Three Lawrence Livermore researchers have received the Department of Energy's 2014 Hydrogen Production R&D Award for developing a system that uses sunlight to split water molecules, producing hydrogen.
Shared with collaborators from the National Renewable Energy Laboratory (NREL)and the University of Nevada, Las Vegas (UNLV), the award recognizes the team for its work developing models of photoelectrochemical solar-hydrogen production and corrosion processes. It was presented by the Fuel Cell Technologies Office (FCTO) of DOE's Office of Energy Efficiency and Renewable Energy (EERE) in recognition of FCTO-funded R&D in hydrogen production.
These models have been crucial in the development of corrosion mitigation strategies for high-efficiency devices based on III-V semiconductor materials, offering a viable pathway to meet DOE's ultimate cost targets in renewable hydrogen production.
The Livermore team is made up of Tadashi Ogitsu, Brandon Wood and Woon Ih Choi. The Livermore team used quantum-mechanical models to characterize and optimize photoelectrode surfaces for solar to hydrogen fuel conversion.
To break it down simply, the project team develops materials to produce hydrogen by splitting water molecules, using sunlight as the only source of energy. Effectively, the process combines a photovoltaic (solar-cell) and with water electrolysis, but in a tightly coupled way. The system consists of a water-immersed semiconductor, which absorbs sunlight and generates electricity, and a co-catalyst (such as a platinum nanoparticle) that is dispersed on top of the semiconductor to aid in evolving H2 gas from water.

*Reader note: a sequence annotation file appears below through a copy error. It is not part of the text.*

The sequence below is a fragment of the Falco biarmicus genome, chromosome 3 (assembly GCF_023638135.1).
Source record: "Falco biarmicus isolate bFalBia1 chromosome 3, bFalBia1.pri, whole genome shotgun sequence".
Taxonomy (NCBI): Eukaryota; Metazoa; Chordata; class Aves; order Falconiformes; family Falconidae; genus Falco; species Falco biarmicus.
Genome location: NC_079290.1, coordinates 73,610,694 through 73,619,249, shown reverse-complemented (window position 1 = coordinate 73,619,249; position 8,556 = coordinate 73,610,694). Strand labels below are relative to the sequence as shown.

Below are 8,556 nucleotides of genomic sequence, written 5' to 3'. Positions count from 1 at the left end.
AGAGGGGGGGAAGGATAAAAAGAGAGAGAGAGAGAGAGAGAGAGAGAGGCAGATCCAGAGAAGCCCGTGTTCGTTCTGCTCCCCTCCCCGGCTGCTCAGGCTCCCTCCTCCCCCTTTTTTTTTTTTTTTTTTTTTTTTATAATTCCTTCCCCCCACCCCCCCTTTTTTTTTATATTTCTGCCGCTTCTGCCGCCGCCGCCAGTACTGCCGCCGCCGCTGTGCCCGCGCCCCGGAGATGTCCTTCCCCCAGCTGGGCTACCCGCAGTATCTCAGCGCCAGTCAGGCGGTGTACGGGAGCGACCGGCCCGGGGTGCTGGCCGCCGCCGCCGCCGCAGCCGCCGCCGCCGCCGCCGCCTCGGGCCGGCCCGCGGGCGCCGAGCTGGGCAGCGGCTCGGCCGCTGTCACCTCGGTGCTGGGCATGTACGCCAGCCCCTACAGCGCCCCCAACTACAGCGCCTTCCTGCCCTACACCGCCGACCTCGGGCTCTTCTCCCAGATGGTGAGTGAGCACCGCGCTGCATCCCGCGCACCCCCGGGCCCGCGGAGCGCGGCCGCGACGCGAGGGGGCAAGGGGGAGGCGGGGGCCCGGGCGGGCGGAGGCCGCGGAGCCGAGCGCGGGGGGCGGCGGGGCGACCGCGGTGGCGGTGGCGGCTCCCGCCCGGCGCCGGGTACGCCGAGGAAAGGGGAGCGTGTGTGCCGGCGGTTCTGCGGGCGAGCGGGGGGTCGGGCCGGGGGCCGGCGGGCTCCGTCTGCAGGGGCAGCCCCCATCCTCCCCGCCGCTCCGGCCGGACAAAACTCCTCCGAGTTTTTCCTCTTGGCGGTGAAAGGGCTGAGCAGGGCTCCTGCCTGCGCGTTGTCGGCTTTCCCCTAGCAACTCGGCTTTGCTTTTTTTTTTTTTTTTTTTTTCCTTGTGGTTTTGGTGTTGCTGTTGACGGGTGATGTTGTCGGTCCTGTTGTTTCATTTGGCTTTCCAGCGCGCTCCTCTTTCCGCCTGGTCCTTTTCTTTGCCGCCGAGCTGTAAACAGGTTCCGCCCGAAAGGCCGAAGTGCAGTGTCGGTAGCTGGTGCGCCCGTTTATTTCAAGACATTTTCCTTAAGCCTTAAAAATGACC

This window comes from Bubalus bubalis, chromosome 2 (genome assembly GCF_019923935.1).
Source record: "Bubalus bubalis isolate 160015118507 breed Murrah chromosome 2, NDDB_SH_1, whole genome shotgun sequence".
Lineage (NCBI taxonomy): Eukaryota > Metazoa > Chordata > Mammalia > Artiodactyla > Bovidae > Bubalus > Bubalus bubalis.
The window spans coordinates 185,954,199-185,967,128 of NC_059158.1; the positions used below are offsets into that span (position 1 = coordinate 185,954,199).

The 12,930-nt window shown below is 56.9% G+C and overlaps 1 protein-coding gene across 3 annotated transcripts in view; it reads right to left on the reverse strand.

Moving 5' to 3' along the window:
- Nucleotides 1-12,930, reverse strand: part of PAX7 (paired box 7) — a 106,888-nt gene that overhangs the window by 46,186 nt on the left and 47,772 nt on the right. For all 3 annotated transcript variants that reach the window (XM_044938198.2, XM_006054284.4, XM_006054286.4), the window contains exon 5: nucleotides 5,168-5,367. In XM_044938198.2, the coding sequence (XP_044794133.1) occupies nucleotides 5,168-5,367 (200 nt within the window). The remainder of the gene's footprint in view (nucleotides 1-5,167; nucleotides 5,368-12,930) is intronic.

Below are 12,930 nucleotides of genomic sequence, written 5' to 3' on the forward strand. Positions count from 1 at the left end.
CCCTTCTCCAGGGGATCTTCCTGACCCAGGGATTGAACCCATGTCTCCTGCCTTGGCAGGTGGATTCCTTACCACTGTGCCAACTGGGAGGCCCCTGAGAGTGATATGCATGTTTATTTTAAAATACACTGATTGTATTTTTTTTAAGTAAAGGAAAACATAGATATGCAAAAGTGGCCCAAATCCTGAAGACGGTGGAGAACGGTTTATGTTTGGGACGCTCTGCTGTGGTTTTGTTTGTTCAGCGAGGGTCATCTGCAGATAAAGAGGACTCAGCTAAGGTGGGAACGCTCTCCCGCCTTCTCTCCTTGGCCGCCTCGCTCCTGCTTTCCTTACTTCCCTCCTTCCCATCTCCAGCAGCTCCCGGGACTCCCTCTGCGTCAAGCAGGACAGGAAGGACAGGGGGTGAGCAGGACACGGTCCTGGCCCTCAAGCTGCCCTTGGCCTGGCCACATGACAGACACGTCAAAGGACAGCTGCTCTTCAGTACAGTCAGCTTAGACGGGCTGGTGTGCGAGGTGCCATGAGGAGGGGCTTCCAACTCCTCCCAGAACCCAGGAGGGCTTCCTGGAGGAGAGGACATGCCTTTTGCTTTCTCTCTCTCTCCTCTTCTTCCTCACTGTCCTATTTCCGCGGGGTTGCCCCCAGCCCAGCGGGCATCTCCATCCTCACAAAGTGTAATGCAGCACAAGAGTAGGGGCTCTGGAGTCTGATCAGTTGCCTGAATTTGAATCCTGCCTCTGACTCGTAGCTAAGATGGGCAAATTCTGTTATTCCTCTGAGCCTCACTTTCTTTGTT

Ogitsu said the award is tied to a recent Journal of the American Chemical Society paper the team published in which a new type of hydrogen evolution mechanism and a way to optimize device performance was discussed.
For the project, NREL researchers design, assemble, and analyze the performance of photoelectrochemical cells based on carefully grown compound semiconductors of Ga, In and P. However, since these high efficiency devices tend to be prone to photo-corrosion, NREL has also been working with the Livermore and UNLV teams to improve their durability. As an example, the project team recently discovered that certain types of surface treatments such as nitrogen implantation can act in concert with specific cocatalysts to dramatically improve device lifetime.
In addition to modeling the device chemistry itself, the Livermore team plays an integral role in interpreting and analyzing the data from the experimental characterization team, which is led by UNLV. Electrode samples provided by NREL are analyzed at the Advanced Light Source at Lawrence Berkeley National Laboratory using X-ray synchrotron spectroscopy, which offers information about the local surface and interface structure. The Livermore team performs spectroscopy calculations of model surfaces to compare directly to the experiments and identify the key underlying mechanisms of durability improvement.